Plants That Are Good for Wet Areas

Fighting Drainage Problems the Natural Way

Ilex verticillata
Winterberry is a wetland plant.

Van Swearingen / Getty Images

Solutions to drainage problems sometimes take the form of installing dry creek beds or drainage systems, such as French drains. But another possible route is simply to use suitable plants that prefer to live in wet areas. Many naturalized and native plants have evolved to grow in wet soils, so they are natural landscaping solutions for drainage problems.

The term, "native," in the plant world, is a relative term. After all, except for hybrids and cultivars developed by humans, every specimen is a native plant somewhere. Here we are referring to plants native to North America. All of these plants are cold-hardy at least to zone 5; some are hardy to zone 3.

Since the objective is to find hardy natives for wet areas, it should come as no surprise that many of these specimens are wetland plants in the wild. Some of these specimens you will not find at just any nursery. But if you conduct a web search for "wildflower society," followed by the name of the region in which you live, you may find someone who specializes in the sale of native plants for your locale.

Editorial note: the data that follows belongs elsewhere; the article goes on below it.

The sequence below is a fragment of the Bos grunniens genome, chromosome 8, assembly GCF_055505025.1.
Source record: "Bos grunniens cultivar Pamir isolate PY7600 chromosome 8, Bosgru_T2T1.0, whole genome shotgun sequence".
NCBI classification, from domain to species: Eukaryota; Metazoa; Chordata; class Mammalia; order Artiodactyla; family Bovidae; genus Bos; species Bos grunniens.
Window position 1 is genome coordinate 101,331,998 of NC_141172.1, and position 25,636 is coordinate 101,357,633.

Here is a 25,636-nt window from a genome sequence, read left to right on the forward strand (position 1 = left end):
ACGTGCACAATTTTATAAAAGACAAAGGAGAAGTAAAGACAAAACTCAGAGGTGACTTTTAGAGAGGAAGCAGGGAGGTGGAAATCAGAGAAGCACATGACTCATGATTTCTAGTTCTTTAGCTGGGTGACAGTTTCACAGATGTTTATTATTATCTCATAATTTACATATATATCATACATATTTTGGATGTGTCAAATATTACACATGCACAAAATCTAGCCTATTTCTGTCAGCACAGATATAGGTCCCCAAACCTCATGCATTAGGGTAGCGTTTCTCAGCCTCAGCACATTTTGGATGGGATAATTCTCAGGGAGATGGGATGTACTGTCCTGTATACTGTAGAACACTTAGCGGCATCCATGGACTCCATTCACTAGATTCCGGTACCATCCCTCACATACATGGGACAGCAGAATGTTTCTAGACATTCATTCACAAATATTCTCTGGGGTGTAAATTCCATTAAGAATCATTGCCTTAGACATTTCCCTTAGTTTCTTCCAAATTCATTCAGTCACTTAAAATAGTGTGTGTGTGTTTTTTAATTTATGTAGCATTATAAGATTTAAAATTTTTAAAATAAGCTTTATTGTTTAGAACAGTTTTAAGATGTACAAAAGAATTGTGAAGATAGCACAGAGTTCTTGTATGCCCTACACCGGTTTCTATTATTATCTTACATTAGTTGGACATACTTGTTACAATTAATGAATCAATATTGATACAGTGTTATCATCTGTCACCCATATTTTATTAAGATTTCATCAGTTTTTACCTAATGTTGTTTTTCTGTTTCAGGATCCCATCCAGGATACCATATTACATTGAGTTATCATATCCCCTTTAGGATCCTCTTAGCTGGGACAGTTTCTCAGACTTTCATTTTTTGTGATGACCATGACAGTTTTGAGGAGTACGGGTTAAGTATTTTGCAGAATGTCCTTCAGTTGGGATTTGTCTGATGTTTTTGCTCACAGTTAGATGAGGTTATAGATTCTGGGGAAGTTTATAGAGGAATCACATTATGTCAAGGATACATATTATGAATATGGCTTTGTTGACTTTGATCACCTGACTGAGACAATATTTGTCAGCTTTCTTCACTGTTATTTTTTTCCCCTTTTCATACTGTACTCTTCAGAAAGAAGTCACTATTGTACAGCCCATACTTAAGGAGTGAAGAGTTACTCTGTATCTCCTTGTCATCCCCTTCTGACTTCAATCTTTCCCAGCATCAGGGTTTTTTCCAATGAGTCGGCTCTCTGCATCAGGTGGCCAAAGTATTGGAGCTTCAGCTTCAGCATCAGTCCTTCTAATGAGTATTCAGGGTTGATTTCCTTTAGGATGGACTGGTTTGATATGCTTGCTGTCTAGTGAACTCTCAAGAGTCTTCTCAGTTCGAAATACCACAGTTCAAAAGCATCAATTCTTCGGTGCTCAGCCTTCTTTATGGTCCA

Although this list focuses on native plants, it mentions other cold-hardy plants suited to wet areas, too. In addition, note that the popular tropical elephant ear plant (Colocasia esculenta) is a good choice for summer plantings in the North.

  • 01 of 16

    Black Chokeberry

    Black chokeberry with berries.

    aga7ta/Getty Images

    Black chokeberry (Aronia melanocarpa) is a white-flowering, deciduous bush approximately four feet tall and four feet wide. Adaptable to full sun or partial shade, it will bear more flowers (and, therefore, berries) and more vibrant fall leaves if given full sun.

    Its mid-spring flowers take a back seat in importance to its fall attributes. The leaves of these natives of eastern North America become purplish or reddish in autumn. The fall foliage is complemented by its namesake berries. Although bitter-tasting to some human palates, the berries, which remain on the shrub into early winter, serve as an emergency food source for birds.

  • 02 of 16

    Arrowood Viburnum

    Arrowwood viburnum's fall foliage.
    Courtesy Missouri Botanical Garden